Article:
It was a thrilling experience for the cadets, said Susan Schwartz, the “officer in charge,” or faculty adviser, of the chorus and the campus Hillel who accompanied the group on the trip.

“They met their commander-in-chief,” Schwartz said. “Afterwards, they were bouncing off the walls.”

“We received a warm reception,” said Allyson Hauptman, an alto in the chorus who is a sophomore double majoring in international law and IT systems. Hauptman, who attended Hebrew school and celebrated becoming a bat mitzvah in Philadelphia, felt that seeing such a high level of support of Jewish culture in public was “heartwarming.”

According to Schwartz, the West Point Jewish Chapel Choir has been in existence for more than 60 years, with the most recent White House performance coming six years ago during the presidency of George W. Bush.

At the U.S. Military Academy at West Point in New York, 60 to 70 cadets identify as Jewish in a total population of 4,500, said Schwartz.

Part of the group’s mission, the chorus and Hillel adviser said, is to make people aware that there is Jewish life at the school charged with educating the future leaders of the U.S. Army.

In the last year, the group has performed at synagogues in Palm Beach, Fla., and Rockville Centre, N.Y., and the Hillel at Yale, as well as at the dedication of the Arlington National Cemetery’s Jewish Chaplains Memorial.

Especially for older Jews who have served in the armed forces, Schwartz has found that the group serves as a point of connection.

The Jewish Chapel Choir is one of several singing groups at West Point — including Protestant, Catholic, and gospel — that serve as a form of outreach, showcasing the cadets’ and the institution’s religious diversity.

The choir itself is a diverse group, with Szablowski and other non-Jewish cadets taking part.

“All of these cadets are going to be officers, and they need to become aware of other cadets’ needs,” said Schwartz, who is Jewish and grew up in North Miami, Fla. “There is an expectation that they will respect our traditions.”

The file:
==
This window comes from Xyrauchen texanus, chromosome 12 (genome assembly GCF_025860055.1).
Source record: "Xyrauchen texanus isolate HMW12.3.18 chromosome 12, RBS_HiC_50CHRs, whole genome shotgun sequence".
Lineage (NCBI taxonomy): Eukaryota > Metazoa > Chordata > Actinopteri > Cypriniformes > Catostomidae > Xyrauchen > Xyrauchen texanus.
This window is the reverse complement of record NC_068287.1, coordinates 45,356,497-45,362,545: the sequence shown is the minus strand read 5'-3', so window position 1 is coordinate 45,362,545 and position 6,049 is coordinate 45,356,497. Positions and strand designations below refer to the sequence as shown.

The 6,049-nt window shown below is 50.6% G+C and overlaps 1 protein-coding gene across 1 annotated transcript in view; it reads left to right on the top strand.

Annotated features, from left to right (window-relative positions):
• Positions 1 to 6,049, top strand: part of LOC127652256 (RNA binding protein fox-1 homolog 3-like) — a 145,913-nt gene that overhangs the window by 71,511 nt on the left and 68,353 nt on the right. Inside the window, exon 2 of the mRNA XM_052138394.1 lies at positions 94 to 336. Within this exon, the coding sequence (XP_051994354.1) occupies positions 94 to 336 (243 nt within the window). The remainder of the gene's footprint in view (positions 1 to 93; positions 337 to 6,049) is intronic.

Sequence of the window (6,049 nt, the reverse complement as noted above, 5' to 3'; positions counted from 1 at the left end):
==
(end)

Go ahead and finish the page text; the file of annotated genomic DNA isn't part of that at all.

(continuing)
“I have learned more about Jewish culture than the beautiful songs,” said Szablowski, who only a few years earlier was the drum major at his high school in a region of California not known for having a large Jewish population. At West Point, he sees his fellow choir members as “really just a group of friends.”

“If I have Jewish members in my platoon, I will be able to understand them more,” he said.

The non-Jewish members of the chorus “learn a little bit of Hebrew and Jewish culture through the songs,” Hauptman said.

According to Schwartz, some of the Jewish members, who were more “secular” in their Jewish identification when they first come to West Point, learn a bit, too. “They find a Jewish home at West Point,” she said.

In addition to the private concert, Obama received a few early Chanukah gifts from the chorus.

The Jewish chaplain at West Point, Rabbi Maj. Shmuel Felzenberg, presented the first family with West Point Jewish Chapel coins.

Additionally, the cadets “wanted me to give him one of our kippahs,” said Schwartz, speaking of the gray head covering imprinted with the chorus’ name. The group had the kippah made from the same fabric used for the full dress uniforms they were wearing the day of the party.

According to Schwartz, the president said, “I have several yarmulkes, but none like this one.”

JTA Wire Service